As the Western world licks the wounds it sustained in the economic crisis, a tiny island on the other side of the world is enticing creative Westerners and Singaporean expats to try a slice of its creative pie. Singapore is a young, industrial country with a reputation for indifference towards the arts, but its government recently started to invest in digital culture, through the Media Development Authority. To compliment these efforts the Economic Development Board successfully invited Lucas Film, Double Negative and Sony Pictures to set up on Singapore’s shores.
The country has nurtured a thriving business culture over the course of its short, 44-year life, and finds itself in a comfortable position while the rest of the Western world treads water. Now, the apprentice of the world is looking to its elders and finding that it needs to support art, design and creativity to become complete.
Until very recently, designers from Singapore tended to learn and practise their skills in Western countries. Now, at last, the government is looking to attract them back home – which may prove easy in light of the recent downturn.
Randy Yeo is in his final year of a graphic and media design degree course at the London College of Communication. ‘Singapore is such a young country, and is at the stage where it is only just starting to define its identity,’ he says. ‘To come back home with the benefit of a design education and work experience that a country like the UK has provided me with, and to be part of the generation that will play a key role in shaping the nation’s identity, and push the benchmark of Singapore design to levels we never dreamed of – I don’t think I can say no to that. It is something I feel compelled, proud and obliged to do.’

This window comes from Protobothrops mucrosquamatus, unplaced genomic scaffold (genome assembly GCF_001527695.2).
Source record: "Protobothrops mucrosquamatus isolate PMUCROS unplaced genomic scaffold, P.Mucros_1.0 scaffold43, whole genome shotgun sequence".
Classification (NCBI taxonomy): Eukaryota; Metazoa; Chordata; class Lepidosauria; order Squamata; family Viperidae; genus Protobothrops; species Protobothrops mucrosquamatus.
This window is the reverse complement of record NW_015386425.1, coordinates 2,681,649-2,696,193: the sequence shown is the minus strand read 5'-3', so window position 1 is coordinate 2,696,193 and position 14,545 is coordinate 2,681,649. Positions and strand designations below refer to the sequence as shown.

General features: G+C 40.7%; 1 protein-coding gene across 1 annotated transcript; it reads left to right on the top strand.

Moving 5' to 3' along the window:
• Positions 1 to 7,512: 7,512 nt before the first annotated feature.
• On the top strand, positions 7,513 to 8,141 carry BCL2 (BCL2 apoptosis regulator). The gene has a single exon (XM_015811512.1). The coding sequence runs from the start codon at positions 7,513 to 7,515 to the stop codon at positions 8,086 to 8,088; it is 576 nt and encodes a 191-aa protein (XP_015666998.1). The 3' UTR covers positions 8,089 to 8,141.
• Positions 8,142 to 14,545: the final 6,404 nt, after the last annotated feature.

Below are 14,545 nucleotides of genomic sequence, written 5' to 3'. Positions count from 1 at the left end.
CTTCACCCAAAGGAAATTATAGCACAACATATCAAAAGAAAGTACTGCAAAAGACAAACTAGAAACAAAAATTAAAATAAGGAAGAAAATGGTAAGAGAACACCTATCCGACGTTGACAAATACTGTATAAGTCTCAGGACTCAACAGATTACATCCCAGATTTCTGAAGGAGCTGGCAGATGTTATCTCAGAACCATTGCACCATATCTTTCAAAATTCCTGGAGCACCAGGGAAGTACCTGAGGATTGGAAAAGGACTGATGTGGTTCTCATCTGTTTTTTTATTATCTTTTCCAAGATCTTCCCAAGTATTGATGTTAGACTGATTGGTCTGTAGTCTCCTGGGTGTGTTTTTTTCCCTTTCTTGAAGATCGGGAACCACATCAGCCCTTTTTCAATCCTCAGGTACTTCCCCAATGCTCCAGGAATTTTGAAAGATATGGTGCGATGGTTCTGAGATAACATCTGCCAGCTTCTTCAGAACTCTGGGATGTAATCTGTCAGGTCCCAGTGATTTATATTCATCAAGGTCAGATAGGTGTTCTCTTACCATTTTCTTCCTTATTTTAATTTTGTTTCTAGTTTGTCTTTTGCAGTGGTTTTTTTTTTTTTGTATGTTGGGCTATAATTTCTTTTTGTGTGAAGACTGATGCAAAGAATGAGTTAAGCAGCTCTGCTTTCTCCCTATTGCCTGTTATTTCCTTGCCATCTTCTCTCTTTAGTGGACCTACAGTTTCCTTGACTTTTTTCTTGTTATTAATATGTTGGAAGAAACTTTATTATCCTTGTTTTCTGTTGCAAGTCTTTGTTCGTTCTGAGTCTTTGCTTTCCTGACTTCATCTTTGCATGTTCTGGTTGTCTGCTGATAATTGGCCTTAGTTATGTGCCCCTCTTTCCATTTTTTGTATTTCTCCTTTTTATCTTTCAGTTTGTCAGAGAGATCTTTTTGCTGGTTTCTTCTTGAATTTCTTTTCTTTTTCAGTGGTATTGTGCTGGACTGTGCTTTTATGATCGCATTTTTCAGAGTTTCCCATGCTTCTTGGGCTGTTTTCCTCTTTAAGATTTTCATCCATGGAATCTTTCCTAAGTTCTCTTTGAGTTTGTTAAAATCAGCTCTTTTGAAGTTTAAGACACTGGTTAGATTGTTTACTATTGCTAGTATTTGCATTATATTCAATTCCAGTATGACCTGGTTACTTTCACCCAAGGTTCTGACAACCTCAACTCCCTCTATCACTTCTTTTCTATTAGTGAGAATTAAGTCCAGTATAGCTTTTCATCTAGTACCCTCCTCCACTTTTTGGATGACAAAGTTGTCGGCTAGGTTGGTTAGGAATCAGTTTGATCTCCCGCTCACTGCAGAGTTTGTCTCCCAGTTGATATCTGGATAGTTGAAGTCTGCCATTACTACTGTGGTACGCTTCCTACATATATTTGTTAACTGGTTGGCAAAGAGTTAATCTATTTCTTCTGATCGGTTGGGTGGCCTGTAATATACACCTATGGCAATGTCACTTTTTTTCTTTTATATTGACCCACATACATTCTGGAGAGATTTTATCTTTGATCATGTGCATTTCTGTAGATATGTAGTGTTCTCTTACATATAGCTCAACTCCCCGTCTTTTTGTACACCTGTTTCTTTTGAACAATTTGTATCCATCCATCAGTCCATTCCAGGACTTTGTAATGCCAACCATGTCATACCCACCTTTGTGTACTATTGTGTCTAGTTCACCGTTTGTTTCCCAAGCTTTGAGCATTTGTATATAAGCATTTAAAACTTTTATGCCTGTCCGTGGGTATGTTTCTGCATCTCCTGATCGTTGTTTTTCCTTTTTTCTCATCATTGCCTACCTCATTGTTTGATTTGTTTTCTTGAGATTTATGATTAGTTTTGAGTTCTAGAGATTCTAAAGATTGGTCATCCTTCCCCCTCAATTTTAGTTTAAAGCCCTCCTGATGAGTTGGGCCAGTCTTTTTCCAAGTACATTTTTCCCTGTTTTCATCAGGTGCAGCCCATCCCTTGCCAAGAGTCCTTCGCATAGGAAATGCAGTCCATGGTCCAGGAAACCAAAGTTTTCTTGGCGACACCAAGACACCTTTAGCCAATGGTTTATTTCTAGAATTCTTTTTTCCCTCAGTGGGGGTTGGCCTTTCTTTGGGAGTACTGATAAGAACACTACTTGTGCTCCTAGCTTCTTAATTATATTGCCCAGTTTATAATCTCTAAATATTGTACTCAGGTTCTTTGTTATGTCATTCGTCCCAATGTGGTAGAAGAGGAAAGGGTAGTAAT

This huge national pride – a relatively alien emotion to us Brits – is prevalent among Singaporeans, whose country is unusual for its financial abundancy and its cultural blend. ‘Singapore is a multi-racial country which, because of its diverse ethnicity, has developed a unique identity,’ says Sean Lam, award-winning creative director and founder of digital consultancy Plate Interactive.
Having a dual Western influence stemming from British colonial rule and US pop culture has provided this food-loving Asian nation with its very own flavour. Traditional Asian printing techniques, patterns and architectural detailing blend with Western typography and style, while colour and structure fire the melting pot to produce a unique and subtle mix. This is in contrast to other Asian countries, which have maintained a strong Eastern bias despite adopting some Western trends. Plate Interactive’s website for Hello Sour Sally uses patterns and characters that feel Eastern, while teacups and cup cakes present a Western balance. Origami features in Plate Interactive’s own site, which again is balanced with a Western tone.
Post-production house Lucas Film Singapore is leading the pack in terms of negotiating its start-up, reaping the benefits of the time difference that allows Western-based companies to work almost round the clock, as well as government support. The company’s presence brings a new and exciting opportunity for 3D designers and artists to work on Hollywood blockbusters.